Although the Boxster’s body is stiffer than a 911 convertible’s, the Cayman, with its closed roof, is considerably more rigid. It also has a slightly different balance with 44/56-percent weight distribution compared to the Boxster’s 45/55. Despite those differences, the two GTS models get the exact same suspension setups. Sport Suspension with Porsche Active Suspension Management (PASM) is standard and lowers the car 0.75 inch compared to the standard suspension on a 718 S model. The GT4 and Spyder are dropped another 0.4 inch.
Spring rates and damping rates are increased about 5% over the S, but remain about 20% softer than the GT4s. Its bushings also remain rubber, while the GT4’s are stiffer urethane, and its damping rates are adjusted constantly and independently at all four wheels.
The result is a shockingly smooth ride, with no wasted motion in the suspension, but it doesn’t have a brittle feel either. Pirelli P Zeros sized 235/35R20 front and 265/35R20 rear are standard. If you want an even smoother ride there’s an optional suspension that lowers the car less than 0.5 inch, with slightly less aggressive spring rates.
Then there are the Porsche’s brakes. Cross-drilled and steel, its rotors measure a massive 13.8-inch front with six-piston front calipers and 13-inches in the rear with four-piston units. The optional ceramic rotors measure 13.8-inch front and rear, but weigh about 50% less. They feature yellow calipers, cost over $8,000 and delivered a firm consistent pedal, even after four hard laps.
There’s less to note about the aesthetics. GTS models always get the blackout treatment. Here Porsche has added Satin black wheels, the Sport Design front fascia with blacked out air intakes and tinted headlights and taillights. There’s also a GTS 4.0 sticker on each door. The rear view is more distinctive, with a redesigned lower rear fascia – black of course, with about a foot between its tailpipes. On the more pedestrian 718 models, the pipes are squeezed together like the barrels of a shotgun. Inside there’s the usual Alcantara-covered steering wheel and shifter, and a smattering of carbon fiber trim.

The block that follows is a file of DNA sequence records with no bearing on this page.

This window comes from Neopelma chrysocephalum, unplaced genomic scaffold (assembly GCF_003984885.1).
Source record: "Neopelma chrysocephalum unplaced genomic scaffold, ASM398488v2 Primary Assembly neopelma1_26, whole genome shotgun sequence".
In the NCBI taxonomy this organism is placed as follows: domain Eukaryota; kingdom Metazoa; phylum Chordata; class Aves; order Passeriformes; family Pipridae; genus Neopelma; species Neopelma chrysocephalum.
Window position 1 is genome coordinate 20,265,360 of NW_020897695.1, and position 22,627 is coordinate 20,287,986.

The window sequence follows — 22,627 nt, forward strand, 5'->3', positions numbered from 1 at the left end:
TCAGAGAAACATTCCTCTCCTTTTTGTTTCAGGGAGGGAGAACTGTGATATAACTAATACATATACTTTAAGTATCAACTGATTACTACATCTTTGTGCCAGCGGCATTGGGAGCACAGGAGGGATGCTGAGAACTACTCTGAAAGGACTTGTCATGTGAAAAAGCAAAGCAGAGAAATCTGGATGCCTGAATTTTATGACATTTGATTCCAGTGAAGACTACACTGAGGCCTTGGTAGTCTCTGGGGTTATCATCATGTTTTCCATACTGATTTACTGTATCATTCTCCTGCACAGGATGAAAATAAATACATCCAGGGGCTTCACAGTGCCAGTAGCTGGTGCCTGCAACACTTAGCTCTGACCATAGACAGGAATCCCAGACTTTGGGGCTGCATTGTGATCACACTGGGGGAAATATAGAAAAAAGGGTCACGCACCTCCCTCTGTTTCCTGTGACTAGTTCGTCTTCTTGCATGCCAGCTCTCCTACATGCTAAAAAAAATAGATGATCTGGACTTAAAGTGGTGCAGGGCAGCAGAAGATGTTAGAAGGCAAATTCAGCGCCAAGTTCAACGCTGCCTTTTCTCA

Complaints? Two. The engine’s start/stop function could be smoother. Also, the optional carbon fiber seats are perfect for the track, but too hard for everyday use. Moreover, you’ll get tired of climbing over their bolsters. Unfortunately, the standard seats don’t have quite enough bolstering for track duty. Porsche should offer something in between.
Porsche will start taking orders in the summer, but the first batch of cars won’t reach the states until the end of the year, maybe even early 2021. Get in line. Offering more power, speed and visceral thrills than their predecessors, the new 718 Boxster GTS 4.0 and 718 Cayman GTS 4.0 are unquestionably the best GTS version of the Boxster/Cayman that Porsche has ever cooked up.